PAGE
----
Planning to be routine

habit as a mediator of the planning-behaviour relationship in healthcare professionals

Sebastian Potthoff, Justin Presseau, Falko F Sniehotta, Marie Johnston, Marko Elovainio, Leah Avery

Research output: Contribution to journalArticle

11 Citations (Scopus)
5 Downloads (Pure)

Abstract

Background
Gaps in the quality of care provided to people with type 2 diabetes are regularly identified. Healthcare professionals often have a strong intention to follow practice guidelines during consultations with people with type 2 diabetes; however, this intention does not always translate into action. Action planning (planning when, where and how to act) and coping planning (planning how to overcome pre-identified barriers) have been hypothesised to help with the enactment of intentions by creating mental cue-response links that promote habit formation. This study aimed to investigate whether habit helps to better understand how action and coping planning relate to clinical behaviour in the context of type 2 diabetes care.

Methods
The study utilised a prospective correlational design with six nested sub-studies. General practitioners and practice nurses (n = 427 from 99 UK primary care practices) completed measures of action planning, coping planning and habit at baseline and then self-reported their enactment of guideline-recommended advising, prescribing and examining behaviours 12 months later. Bootstrapped mediation analyses were used to test the indirect effect of action and coping planning on healthcare professionals’ clinical behaviour via their relationship with habit.

Results
Healthcare professionals who reported higher degrees of action or coping planning for performing six guideline recommended behaviours in the context of type 2 diabetes care were more likely to report performing these behaviours in clinical practice. All 12 bootstrapped mediation analyses showed that the positive relationship between planning (action and coping planning) and healthcare professionals’ clinical behaviour operated indirectly through habit.

Conclusions
These findings suggest that habit mediates the relationship between planning (action and coping planning) and healthcare professional behaviour. Promoting careful action and coping planning may support routinised uptake of guideline-recommended care by healthcare professionals in the primary care setting. Given the competing demands on healthcare professionals, exploring the behavioural processes involved in promoting more routinisation of behaviours where possible and appropriate could free up cognitive capacity for clinical behaviours that rely on more deliberation.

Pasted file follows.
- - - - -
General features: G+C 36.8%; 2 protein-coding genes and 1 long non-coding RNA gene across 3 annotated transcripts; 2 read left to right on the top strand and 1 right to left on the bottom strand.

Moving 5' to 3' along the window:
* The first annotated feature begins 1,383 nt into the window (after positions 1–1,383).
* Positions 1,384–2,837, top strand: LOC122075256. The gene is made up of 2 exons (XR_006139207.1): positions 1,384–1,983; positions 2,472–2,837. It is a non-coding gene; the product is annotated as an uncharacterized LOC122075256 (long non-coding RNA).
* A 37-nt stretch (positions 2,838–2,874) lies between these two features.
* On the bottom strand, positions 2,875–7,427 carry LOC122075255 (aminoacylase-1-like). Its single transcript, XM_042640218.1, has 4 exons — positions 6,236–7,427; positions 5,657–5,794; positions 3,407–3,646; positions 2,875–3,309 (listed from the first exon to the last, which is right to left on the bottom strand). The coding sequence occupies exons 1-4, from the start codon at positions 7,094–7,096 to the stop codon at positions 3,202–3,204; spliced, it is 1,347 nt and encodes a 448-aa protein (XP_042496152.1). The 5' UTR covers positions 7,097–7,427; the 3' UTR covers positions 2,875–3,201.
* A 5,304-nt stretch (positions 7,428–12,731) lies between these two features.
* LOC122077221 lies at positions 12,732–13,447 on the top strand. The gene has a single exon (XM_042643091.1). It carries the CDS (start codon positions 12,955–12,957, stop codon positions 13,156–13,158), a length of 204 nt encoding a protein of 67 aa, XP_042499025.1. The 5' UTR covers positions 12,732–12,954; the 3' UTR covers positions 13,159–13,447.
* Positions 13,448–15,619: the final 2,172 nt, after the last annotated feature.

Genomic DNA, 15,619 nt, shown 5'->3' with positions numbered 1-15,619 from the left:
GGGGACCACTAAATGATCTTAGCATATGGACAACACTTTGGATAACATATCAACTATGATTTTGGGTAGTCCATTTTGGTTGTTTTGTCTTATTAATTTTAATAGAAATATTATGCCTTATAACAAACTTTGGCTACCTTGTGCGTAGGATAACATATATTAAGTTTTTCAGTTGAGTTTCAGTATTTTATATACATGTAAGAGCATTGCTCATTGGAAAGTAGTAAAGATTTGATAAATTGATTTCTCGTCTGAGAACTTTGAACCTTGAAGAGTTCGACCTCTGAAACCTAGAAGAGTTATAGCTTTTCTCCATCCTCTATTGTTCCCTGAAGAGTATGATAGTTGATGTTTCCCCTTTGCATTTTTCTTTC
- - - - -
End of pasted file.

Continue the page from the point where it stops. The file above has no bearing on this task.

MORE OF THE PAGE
Original languageEnglish
Article number24
JournalImplementation Science
Volume12
DOIs
Publication statusPublished - 21 Feb 2017

Fingerprint

Habits
Delivery of Health Care
Type 2 Diabetes Mellitus
Guidelines
Primary Health Care
Quality of Health Care
Practice Guidelines
General Practice
General Practitioners
Cues
Referral and Consultation
Nurses

Keywords

  • habit
  • intention
  • action planning
  • coping planning
  • healthcare professionals
  • implementation intentions
  • automaticity
  • primary care
  • type 2 diabetes

Cite this

Planning to be routine : habit as a mediator of the planning-behaviour relationship in healthcare professionals. / Potthoff, Sebastian; Presseau, Justin; Sniehotta, Falko F; Johnston, Marie; Elovainio, Marko; Avery, Leah.

In: Implementation Science, Vol. 12, 24, 21.02.2017.

Research output: Contribution to journalArticle

Potthoff, Sebastian ; Presseau, Justin ; Sniehotta, Falko F ; Johnston, Marie ; Elovainio, Marko ; Avery, Leah. / Planning to be routine : habit as a mediator of the planning-behaviour relationship in healthcare professionals. In: Implementation Science. 2017 ; Vol. 12.
@article{98e66d13d67e4ffb848f5101683aec49,
title = "Planning to be routine: habit as a mediator of the planning-behaviour relationship in healthcare professionals",